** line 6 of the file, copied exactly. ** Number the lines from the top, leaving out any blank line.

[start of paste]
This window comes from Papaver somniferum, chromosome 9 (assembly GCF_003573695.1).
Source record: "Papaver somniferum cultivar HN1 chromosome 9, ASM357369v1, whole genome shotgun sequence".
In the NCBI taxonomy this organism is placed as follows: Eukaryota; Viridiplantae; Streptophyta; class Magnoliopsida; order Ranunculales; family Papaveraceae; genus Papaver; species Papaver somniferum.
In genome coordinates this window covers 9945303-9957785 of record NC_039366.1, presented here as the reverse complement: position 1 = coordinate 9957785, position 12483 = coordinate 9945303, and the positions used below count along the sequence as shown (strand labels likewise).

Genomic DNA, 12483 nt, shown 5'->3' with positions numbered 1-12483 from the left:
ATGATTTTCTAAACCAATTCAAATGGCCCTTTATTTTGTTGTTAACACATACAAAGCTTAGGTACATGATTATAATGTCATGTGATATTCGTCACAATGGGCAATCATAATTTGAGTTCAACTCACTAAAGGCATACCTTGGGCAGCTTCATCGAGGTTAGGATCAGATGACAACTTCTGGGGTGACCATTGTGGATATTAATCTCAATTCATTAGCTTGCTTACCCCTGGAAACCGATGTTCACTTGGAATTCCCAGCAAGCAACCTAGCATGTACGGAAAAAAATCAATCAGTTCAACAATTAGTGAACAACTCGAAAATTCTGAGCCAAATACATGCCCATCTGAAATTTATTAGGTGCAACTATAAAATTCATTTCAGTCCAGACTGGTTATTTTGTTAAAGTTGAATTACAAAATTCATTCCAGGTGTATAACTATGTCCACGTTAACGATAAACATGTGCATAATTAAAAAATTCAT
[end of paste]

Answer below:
ATGATTTTCTAAACCAATTCAAATGGCCCTTTATTTTGTTGTTAACACATACAAAGCTTAGGTACATGATTATAATGTCATGTGATATTCGTCACAATGGGCAATCATAATTTGAGTTCAACTCACTAAAGGCATACCTTGGGCAGCTTCATCGAGGTTAGGATCAGATGACAACTTCTGGGGTGACCATTGTGGATATTAATCTCAATTCATTAGCTTGCTTACCCCTGGAAACCGATGTTCACTTGGAATTCCCAGCAAGCAACCTAGCATGTACGGAAAAAAATCAATCAGTTCAACAATTAGTGAACAACTCGAAAATTCTGAGCCAAATACATGCCCATCTGAAATTTATTAGGTGCAACTATAAAATTCATTTCAGTCCAGACTGGTTATTTTGTTAAAGTTGAATTACAAAATTCATTCCAGGTGTATAACTATGTCCACGTTAACGATAAACATGTGCATAATTAAAAAATTCAT